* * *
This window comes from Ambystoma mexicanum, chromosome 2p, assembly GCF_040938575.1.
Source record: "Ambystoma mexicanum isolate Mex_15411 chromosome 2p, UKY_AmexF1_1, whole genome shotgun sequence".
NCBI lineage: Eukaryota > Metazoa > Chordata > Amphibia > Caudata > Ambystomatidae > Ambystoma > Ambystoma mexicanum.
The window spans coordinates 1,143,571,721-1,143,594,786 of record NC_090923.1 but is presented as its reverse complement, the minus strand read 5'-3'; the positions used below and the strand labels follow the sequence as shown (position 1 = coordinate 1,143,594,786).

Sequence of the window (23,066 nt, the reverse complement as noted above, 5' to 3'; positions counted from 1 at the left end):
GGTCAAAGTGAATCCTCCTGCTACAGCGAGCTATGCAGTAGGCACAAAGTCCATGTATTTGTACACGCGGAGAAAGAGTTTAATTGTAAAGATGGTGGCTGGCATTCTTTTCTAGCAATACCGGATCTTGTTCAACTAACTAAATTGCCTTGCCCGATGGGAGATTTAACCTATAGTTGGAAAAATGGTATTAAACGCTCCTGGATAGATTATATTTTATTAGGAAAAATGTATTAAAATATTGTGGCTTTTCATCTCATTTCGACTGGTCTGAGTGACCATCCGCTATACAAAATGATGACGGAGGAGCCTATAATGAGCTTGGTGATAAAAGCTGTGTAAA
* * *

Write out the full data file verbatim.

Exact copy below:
This window comes from Ambystoma mexicanum, chromosome 2p, assembly GCF_040938575.1.
Source record: "Ambystoma mexicanum isolate Mex_15411 chromosome 2p, UKY_AmexF1_1, whole genome shotgun sequence".
NCBI lineage: Eukaryota > Metazoa > Chordata > Amphibia > Caudata > Ambystomatidae > Ambystoma > Ambystoma mexicanum.
The window spans coordinates 1,143,571,721-1,143,594,786 of record NC_090923.1 but is presented as its reverse complement, the minus strand read 5'-3'; the positions used below and the strand labels follow the sequence as shown (position 1 = coordinate 1,143,594,786).

Sequence of the window (23,066 nt, the reverse complement as noted above, 5' to 3'; positions counted from 1 at the left end):
GGTCAAAGTGAATCCTCCTGCTACAGCGAGCTATGCAGTAGGCACAAAGTCCATGTATTTGTACACGCGGAGAAAGAGTTTAATTGTAAAGATGGTGGCTGGCATTCTTTTCTAGCAATACCGGATCTTGTTCAACTAACTAAATTGCCTTGCCCGATGGGAGATTTAACCTATAGTTGGAAAAATGGTATTAAACGCTCCTGGATAGATTATATTTTATTAGGAAAAATGTATTAAAATATTGTGGCTTTTCATCTCATTTCGACTGGTCTGAGTGACCATCCGCTATACAAAATGATGACGGAGGAGCCTATAATGAGCTTGGTGATAAAAGCTGTGTAAA